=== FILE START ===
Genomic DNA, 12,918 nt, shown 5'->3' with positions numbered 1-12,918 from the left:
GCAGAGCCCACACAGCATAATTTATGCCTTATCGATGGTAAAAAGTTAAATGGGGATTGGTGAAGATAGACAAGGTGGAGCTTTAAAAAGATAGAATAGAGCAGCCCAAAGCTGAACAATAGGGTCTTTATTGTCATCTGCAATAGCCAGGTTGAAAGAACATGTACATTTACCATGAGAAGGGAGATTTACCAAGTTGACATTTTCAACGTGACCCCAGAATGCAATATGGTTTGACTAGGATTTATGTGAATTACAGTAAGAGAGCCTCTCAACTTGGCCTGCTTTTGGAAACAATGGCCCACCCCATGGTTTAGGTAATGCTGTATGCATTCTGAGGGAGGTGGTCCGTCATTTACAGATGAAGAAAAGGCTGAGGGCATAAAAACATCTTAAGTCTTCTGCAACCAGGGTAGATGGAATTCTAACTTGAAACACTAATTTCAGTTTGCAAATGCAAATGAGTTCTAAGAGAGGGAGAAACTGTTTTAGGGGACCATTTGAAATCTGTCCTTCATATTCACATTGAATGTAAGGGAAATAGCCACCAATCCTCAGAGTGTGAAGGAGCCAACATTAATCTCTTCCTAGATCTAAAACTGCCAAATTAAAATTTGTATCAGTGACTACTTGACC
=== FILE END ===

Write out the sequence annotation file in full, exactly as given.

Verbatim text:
Genomic DNA, 12,918 nt, shown 5'->3' with positions numbered 1-12,918 from the left:
GCAGAGCCCACACAGCATAATTTATGCCTTATCGATGGTAAAAAGTTAAATGGGGATTGGTGAAGATAGACAAGGTGGAGCTTTAAAAAGATAGAATAGAGCAGCCCAAAGCTGAACAATAGGGTCTTTATTGTCATCTGCAATAGCCAGGTTGAAAGAACATGTACATTTACCATGAGAAGGGAGATTTACCAAGTTGACATTTTCAACGTGACCCCAGAATGCAATATGGTTTGACTAGGATTTATGTGAATTACAGTAAGAGAGCCTCTCAACTTGGCCTGCTTTTGGAAACAATGGCCCACCCCATGGTTTAGGTAATGCTGTATGCATTCTGAGGGAGGTGGTCCGTCATTTACAGATGAAGAAAAGGCTGAGGGCATAAAAACATCTTAAGTCTTCTGCAACCAGGGTAGATGGAATTCTAACTTGAAACACTAATTTCAGTTTGCAAATGCAAATGAGTTCTAAGAGAGGGAGAAACTGTTTTAGGGGACCATTTGAAATCTGTCCTTCATATTCACATTGAATGTAAGGGAAATAGCCACCAATCCTCAGAGTGTGAAGGAGCCAACATTAATCTCTTCCTAGATCTAAAACTGCCAAATTAAAATTTGTATCAGTGACTACTTGACC